by Robert Pondiscio
November 5th, 2009
A suggestion by Claus Von Zastrow of Public School Insights that pundits like Jonathan Alter who write about education be subject to performance pay attracted the notice of Alter, who has been mixing it up with commenters to the post. It started when Von Zastrow took issue with Alter’s KIPP cheerleading and broad brush take on reform.
What do we make of Alter’s suggestion that only charter schools and merit pay are “real reform?” Well what about better staff development? Better curriculum? Stronger ties between schools and communities? Much, much better assessments? Are those phony reforms? All in all, Alter gets an unsatisfactory rating, so no performance bonus this year. In fact, his failure to improve since last summer puts him at risk of termination.
That was apparently too much for the Newsweek pundit, who showed up on the blog’s comments to defend himself and do a little advocacy work. ”With the president’s support, the pool of reformers is growing,” Alter wrote. “Come on in, guys. The water’s warm.”
Alter gets points for showing up and opening himself up for further abuse. The highlight of the thread so far: One anonymous wit who wickedly applies Alter’s take on merit pay to his own columns:
I’m glad you’ve accepted Claus’ merit pay proposal. The formula is clear. Since your job is to inform the public, we’re going to measure your readers’ knowledge. Then, a year from now, we’re going to measure it again. If they’re smarter, you’ll get a substantial bonus. If not, we’ll put you on a 90-day plan of review, support, and, if your readers don’t get smarter, we’ll have to regretfully let you go. Sorry, but it’s all about the readers, not the writers.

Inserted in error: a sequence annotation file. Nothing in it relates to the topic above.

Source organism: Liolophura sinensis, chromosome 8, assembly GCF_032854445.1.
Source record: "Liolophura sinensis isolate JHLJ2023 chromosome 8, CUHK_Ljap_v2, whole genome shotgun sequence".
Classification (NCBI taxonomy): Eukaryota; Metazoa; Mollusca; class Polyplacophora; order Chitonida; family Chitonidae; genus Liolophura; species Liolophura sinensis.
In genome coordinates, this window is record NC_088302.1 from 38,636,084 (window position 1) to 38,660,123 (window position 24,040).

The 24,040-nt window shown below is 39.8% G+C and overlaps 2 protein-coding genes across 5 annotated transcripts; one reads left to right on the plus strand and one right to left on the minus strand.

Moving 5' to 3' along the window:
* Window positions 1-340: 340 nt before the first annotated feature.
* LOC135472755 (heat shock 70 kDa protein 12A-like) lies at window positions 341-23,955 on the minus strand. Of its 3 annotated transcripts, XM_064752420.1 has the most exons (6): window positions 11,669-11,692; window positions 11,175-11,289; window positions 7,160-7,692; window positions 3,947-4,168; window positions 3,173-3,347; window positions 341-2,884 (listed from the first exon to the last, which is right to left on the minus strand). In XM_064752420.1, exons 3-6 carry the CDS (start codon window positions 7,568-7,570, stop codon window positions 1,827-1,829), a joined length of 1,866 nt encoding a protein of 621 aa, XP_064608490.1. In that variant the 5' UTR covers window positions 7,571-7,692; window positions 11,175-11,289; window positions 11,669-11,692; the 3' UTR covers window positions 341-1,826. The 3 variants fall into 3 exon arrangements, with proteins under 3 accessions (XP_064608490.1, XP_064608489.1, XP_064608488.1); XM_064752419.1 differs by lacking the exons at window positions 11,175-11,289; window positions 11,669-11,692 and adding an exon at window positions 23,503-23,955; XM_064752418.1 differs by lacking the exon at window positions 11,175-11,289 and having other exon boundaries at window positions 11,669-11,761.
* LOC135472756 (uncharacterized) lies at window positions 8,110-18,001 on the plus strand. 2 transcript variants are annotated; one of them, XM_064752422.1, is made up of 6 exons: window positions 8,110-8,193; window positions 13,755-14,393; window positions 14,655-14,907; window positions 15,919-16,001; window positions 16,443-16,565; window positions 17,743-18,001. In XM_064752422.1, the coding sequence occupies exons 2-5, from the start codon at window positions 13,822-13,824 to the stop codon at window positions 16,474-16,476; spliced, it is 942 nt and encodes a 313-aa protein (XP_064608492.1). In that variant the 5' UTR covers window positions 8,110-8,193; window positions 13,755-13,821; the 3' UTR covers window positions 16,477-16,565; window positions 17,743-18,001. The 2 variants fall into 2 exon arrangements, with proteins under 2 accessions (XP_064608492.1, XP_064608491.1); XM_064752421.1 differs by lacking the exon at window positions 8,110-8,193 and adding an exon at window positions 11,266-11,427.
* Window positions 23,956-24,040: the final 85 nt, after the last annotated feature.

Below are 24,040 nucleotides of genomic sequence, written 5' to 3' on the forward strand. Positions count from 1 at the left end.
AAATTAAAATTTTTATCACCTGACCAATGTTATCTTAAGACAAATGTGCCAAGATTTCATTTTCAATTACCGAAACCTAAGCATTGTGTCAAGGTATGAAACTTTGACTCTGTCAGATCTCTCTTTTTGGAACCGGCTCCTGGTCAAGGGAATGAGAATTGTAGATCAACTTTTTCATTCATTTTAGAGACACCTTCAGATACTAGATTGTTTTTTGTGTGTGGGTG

by Robert Pondiscio
November 5th, 2009
It’s the oldest trick in the elementary school classroom management book: using positive reinforcement to get children to behave in the hope of earning a reward or recognition. When it’s time to clean up before lunch the teacher says, “Let’s see who’s ready to line up first. I’m looking to see who has their desk cleaned up and is sitting up nicely.” Suddenly 25 kids are racing to sit up straight with their hands folded on their spotless desks. Works like a charm on seven-year-olds.
State legislatures, too.
President Obama’s education speech in Wisconsin reinforced the criteria the Adminstration wants to see in order for states to qualify for a piece of the $4.35 billion “Race to the Top” fund. What’s remarkable, however, is how much change in behavior is occurring in states just hoping for a reward. Like a first grade teacher, the President is essentially looking across the country and asking, “Who wants to be my special helper? I’m looking for states that are doing the right thing and making good choices!”
“Oh, I like the way California is linking teachers and test scores! You too, Indiana and Wisconsin! What an excellent job you’re doing! Uh-oh, Nevada is definitely not ready! Let’s see who else is doing the right thing? Oh, look! Illinois and Tennessee must really want Race to the Top money. Look how they have lifted their charter caps! Louisiana is ready! Delaware is ready! New York? Are you making good choices? Let me see…”
“The administration has done a good job of having a lot of states make a long-odds bet that they’re going to win Race to the Top funds, so they’ve shaped their behavior a lot in advance of a single dollar being awarded,” Russ Whitehurst, director of the Brown Center on Education Policy and a senior fellow at the Brookings Institution tells the Christian Science Monitor. “Most of what the administration is going to get [in terms of reform] it will get before the competition is actually completed.”
There must be some very shrewd former teachers at the DOE.